In addition, Americans are least likely overall to trust either local or national news specifically on coverage of polarizing political and social issues.
According to the report, “a small reservoir of goodwill exists toward local news organizations because they are local, but this could quickly dry up if Americans perceive more political bias in coverage.” And perceptions of bias are tied to trust in coverage of political and social hot button issues: “As local news outlets wade into coverage of controversial social and political issues, as is more common on the national level, those levels of trust could also wane.”
How, then, to better cover social and political issues communities want to hear about, without increasing polarization and perceptions of bias?
Context, depth and transparency are all good starts. Research also suggests that if you’re going to cover social and political issues, doing so at a surface level will hurt your credibility. “Outrage news” for example – focusing on political infighting and inflammatory comments – harms engagement and trust in news outlets.
But it is possible to cover political and social issues without increasing polarization by going deeper and remembering that “For every story of significance, there are always more than two sides,” as the RTDNA Code of Ethics states. Not shying away from covering issues impacting your community, but acting as a hub for informed conversation, could build your audience’s trust.
61% of respondents say that their local news does an excellent or good job “highlighting the people or groups that make a difference in your local area,” and the same percentage trust local to “report on different ways that problems can be solved.” 52%, however, say local news does a “fair” or “poor” job “making people feel inspired.”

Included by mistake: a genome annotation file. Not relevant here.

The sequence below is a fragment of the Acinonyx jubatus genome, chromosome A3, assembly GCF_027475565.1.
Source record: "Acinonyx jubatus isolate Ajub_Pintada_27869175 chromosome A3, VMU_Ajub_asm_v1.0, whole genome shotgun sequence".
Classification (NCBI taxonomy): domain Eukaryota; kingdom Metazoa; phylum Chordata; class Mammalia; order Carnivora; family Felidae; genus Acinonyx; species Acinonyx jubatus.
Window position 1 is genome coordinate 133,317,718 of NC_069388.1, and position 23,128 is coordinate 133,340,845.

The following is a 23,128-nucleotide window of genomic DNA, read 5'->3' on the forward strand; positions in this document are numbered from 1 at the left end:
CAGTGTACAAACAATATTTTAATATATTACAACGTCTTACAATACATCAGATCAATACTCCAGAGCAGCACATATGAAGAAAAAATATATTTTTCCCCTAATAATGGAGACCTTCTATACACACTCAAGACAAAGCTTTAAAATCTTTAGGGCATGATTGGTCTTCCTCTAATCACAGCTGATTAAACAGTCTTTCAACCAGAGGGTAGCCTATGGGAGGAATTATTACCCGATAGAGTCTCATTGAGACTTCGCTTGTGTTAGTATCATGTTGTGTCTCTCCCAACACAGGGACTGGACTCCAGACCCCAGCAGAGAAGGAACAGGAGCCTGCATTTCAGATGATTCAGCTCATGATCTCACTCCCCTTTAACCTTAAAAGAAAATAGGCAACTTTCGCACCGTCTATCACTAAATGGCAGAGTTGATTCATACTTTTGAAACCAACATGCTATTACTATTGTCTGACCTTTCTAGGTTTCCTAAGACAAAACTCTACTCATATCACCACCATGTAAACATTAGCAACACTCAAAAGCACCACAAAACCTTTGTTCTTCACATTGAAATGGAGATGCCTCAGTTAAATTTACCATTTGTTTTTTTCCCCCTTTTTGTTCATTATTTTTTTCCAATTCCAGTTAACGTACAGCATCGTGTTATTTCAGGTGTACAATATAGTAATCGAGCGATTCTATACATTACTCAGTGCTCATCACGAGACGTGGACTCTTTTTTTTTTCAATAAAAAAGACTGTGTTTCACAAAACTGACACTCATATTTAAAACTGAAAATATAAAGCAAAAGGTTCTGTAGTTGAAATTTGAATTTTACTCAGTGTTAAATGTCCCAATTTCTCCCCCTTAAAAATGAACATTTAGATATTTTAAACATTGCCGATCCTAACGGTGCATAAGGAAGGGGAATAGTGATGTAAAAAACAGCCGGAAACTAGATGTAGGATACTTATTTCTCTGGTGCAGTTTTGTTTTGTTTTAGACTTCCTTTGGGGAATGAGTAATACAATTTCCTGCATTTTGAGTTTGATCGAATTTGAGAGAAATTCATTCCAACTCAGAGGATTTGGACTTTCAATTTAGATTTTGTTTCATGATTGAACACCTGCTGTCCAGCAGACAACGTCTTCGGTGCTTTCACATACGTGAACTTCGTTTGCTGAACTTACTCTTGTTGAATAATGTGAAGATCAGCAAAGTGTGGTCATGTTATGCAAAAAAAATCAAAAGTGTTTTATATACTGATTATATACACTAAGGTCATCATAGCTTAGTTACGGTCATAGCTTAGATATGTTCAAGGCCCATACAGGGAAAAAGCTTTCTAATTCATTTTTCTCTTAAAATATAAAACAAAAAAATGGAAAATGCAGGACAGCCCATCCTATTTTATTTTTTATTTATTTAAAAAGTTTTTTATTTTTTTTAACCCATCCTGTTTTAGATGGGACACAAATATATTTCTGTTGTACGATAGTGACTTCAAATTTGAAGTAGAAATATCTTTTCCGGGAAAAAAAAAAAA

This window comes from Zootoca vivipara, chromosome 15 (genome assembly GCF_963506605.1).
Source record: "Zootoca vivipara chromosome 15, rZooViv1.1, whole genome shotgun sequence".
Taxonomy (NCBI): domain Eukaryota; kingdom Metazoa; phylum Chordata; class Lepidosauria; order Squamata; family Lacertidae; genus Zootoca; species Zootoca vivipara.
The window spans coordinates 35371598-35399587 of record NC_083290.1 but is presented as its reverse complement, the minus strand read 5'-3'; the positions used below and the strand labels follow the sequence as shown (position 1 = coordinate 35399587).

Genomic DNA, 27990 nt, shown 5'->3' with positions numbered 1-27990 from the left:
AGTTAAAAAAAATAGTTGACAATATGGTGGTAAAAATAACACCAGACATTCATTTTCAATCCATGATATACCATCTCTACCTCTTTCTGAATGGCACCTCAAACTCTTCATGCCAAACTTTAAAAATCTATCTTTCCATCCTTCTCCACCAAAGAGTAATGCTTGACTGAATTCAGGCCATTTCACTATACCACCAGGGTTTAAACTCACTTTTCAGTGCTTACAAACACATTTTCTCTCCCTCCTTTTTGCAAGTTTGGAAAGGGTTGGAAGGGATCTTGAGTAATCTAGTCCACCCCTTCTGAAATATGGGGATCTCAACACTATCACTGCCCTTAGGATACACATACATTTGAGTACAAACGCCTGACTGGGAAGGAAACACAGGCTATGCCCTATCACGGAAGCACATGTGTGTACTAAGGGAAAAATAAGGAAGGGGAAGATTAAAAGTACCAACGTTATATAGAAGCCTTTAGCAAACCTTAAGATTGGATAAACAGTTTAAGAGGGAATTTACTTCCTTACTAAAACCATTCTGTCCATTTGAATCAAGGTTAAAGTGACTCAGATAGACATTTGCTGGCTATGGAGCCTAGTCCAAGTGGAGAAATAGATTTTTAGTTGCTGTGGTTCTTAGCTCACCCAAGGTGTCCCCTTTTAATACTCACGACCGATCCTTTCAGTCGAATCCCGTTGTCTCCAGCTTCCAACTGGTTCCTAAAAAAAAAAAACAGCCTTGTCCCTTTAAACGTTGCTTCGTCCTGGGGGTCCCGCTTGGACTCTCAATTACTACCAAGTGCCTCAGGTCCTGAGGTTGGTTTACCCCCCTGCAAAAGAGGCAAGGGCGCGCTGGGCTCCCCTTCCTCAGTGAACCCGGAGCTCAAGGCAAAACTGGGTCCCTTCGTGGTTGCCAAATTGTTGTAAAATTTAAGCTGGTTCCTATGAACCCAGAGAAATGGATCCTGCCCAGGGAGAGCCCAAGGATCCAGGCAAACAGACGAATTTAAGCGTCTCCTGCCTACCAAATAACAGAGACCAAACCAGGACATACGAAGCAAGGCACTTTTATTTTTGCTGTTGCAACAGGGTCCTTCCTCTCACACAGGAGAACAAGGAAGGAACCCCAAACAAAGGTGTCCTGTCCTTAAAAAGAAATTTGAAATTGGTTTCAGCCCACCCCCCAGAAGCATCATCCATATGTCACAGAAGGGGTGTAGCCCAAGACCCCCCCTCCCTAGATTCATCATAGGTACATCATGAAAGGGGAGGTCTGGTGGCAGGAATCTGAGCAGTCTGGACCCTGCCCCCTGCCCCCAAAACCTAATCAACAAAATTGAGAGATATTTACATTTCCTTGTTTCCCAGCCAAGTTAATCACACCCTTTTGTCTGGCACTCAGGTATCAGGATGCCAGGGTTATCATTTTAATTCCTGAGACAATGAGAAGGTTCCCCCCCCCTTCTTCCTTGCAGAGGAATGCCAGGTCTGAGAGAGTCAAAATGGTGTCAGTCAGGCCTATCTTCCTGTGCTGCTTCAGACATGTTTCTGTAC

How can local news outlets continue to report on people making a difference and on possible ways to solve problems, while doing more to leave people inspired?
One way could be to incorporate more reporting on potential solutions into the stories least likely to leave people inspired. Adding context and discussing potential action to common local news stories about crime and car crashes could reduce news fatigue.
Additionally, reporting on potential problem-solvers with depth, data and context – not simply as “feel good” pieces – can leave audiences not only inspired but empowered to, if they choose, take action.
Reaching different audiences
The Knight-Gallup report finds a few key audiences are less likely than others to trust local news: those least connected to their communities, those who see only a little local news, and younger people (even those who are engaged in local news).
Connection to the community, according to the report, is more strongly linked with attitudes toward local news than partisanship is. And on every topic, people who see only a little local news are less likely to rate local coverage as “good” or “excellent.”